Photographer Harold Lee Miller captures the midways, concession stands, and show barns of Indiana in his new book.
"Fairs keep the agricultural identity of America alive. They are a showcase of that life,” says photographer Harold Lee Miller. “It’s basically a big show every year — a big party where kids and parents get involved.”
But not everyone is fortunate enough to make it to one of these celebrations of rural life and the Americana dream. Which is why Miller’s new photography book, Fair Culture, aims to bring the midway to the masses.
“Unless you live in a small town, you don’t think much about where your food comes from,” says Miller. “You don’t see the people who produce it. You’re not exposed to agriculture up close. The fair reasserts that in a way that helps it stay visible. It allows us to realize, Oh yeah, there are people who raise these cows, and this is what the animals smell like and what they look like up close.”
Miller’s documentarian, sometimes clinical, take on Indiana fairs is that of an outsider. But he’s not just an outsider to 4-H clubs and farmsteads; he’s felt that way his whole life.
“I was born in the South, in Arkansas, but we never lived there. My dad was an army guy and we lived on bases all across the country and in Japan and Germany. So I had a nostalgic, romanticized perspective of small-town life.” A way of life that Miller didn’t think was going to be around much longer. “I had this sense that the subculture, everything surrounding the fair, was going to go away. I thought it was this passing thing.” So he set out to document it.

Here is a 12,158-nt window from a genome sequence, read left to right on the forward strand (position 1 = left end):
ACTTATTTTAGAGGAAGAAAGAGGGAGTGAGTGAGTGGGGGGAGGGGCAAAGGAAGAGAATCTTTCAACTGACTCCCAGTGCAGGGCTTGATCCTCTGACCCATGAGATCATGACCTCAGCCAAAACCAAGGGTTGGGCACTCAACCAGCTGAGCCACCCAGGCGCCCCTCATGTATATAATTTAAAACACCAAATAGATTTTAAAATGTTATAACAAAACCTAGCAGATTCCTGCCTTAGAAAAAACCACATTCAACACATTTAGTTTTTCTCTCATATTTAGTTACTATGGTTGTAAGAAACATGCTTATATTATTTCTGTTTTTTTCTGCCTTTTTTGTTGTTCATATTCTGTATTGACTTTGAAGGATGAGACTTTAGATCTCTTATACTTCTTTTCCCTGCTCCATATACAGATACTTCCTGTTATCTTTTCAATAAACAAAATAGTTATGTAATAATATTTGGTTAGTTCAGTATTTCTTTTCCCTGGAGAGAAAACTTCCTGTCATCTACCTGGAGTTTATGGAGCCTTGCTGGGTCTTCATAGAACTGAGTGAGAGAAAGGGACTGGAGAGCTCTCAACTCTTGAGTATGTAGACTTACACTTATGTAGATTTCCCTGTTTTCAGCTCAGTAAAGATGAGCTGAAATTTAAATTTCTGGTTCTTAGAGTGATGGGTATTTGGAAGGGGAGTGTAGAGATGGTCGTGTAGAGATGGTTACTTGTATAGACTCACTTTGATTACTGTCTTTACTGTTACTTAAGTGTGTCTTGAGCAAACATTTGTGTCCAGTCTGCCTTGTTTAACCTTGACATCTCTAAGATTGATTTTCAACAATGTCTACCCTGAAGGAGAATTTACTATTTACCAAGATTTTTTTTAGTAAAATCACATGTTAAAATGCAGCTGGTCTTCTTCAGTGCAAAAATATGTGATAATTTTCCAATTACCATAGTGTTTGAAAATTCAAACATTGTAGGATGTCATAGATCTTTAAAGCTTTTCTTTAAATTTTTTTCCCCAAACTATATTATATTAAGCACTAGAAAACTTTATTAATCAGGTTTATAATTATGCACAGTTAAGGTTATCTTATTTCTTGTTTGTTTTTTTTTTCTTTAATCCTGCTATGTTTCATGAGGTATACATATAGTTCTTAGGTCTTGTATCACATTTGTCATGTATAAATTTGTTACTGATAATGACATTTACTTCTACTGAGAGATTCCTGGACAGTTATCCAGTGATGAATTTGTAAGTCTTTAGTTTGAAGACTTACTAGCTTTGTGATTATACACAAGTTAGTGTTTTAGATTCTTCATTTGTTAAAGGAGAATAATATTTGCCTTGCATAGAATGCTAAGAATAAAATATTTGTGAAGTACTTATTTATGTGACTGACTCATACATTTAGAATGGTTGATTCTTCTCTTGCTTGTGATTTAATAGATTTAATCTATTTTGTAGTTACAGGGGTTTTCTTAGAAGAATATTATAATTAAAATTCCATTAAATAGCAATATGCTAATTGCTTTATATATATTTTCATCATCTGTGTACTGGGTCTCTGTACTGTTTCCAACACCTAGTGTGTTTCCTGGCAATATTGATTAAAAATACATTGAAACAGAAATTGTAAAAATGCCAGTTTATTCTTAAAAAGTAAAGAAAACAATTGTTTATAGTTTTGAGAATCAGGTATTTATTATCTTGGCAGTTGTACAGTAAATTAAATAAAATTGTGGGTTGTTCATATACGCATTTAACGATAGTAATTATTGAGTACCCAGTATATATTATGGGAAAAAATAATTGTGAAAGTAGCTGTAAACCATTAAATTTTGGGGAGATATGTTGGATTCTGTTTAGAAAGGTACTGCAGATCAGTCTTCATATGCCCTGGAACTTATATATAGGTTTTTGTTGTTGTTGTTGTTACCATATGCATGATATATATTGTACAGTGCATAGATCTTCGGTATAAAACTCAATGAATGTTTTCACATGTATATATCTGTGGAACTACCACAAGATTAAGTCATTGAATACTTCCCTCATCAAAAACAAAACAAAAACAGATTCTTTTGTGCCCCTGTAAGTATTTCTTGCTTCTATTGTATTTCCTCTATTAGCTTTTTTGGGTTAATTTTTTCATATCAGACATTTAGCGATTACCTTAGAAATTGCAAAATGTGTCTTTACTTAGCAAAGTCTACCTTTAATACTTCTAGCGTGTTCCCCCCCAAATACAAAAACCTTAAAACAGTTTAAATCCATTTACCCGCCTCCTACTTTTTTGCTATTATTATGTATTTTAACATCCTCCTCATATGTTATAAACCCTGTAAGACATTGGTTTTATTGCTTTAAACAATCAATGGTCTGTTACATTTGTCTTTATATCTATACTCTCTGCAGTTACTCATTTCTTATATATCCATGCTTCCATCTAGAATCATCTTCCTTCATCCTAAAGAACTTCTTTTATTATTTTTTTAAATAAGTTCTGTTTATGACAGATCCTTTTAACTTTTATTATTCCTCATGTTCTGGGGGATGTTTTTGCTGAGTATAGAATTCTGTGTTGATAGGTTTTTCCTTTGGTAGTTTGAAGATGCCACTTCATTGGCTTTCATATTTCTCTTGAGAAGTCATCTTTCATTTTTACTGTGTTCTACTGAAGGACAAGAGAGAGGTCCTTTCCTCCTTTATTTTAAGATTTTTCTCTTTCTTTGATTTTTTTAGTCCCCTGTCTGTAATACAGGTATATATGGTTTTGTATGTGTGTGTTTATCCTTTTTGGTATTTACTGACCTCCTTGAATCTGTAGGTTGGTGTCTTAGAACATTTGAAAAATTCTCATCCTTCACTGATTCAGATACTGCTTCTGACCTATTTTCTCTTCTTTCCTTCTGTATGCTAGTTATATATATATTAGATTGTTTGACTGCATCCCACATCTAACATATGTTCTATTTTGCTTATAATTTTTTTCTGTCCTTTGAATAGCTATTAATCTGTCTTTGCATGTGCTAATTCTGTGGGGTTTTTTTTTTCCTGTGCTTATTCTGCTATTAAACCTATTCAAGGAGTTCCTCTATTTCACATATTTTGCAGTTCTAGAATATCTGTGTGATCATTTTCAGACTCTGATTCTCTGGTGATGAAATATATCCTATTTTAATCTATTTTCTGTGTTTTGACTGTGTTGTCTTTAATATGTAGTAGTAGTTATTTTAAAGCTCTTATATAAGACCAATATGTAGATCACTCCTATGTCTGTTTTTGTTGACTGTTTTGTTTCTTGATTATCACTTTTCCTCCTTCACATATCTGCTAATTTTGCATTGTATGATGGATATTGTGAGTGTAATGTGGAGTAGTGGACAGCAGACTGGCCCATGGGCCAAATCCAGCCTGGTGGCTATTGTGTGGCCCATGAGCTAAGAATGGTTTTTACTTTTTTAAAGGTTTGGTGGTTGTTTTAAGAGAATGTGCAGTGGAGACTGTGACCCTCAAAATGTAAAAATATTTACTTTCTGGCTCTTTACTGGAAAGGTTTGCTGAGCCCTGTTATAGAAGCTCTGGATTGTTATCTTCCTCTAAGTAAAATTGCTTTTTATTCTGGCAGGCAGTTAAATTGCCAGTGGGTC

For three years, Miller visited fairs throughout his now-home state of Indiana, working with pageant contestants, harness racers, pie-bake contestants, demolition derby drivers, strongest-man competitors, and career carnies to create a work that captures the extraordinary microcosms that orbit midways throughout the Midwest. As it turns out, it’s a world that hasn’t changed much in two centuries.
In an essay included in the book, Gerald Waite writes, “Even though many have existed through at least five wars, a major depression, and several minor recessions, these fairs, at least in outward appearance, seem a mainstay of local values, with premium lists changing little since their inception.”
Sure, neon lights, Tilt-A-Whirls, and cotton candy weren’t around at the earliest state fairs, but most fair-goers can’t remember a time when such modern innovations weren’t fairground essentials.
These constants allow for an overlapping sense of nostalgia between generations. When a man takes his son to the fair, he is struck with a similar feeling of fond remembrance that his own father felt decades before. Years from now, that young boy will experience the exact same exhilaration when he takes his child to that same living time capsule.
When Miller completed the project, he had a newfound faith in the timelessness of fairs. “I was wrong about all of this going away. It’s a much more healthy culture than I realized. Every time we go, it brings it back to us and it makes us realize that this way of life is still strong, and that it’s still a very important part of our culture.”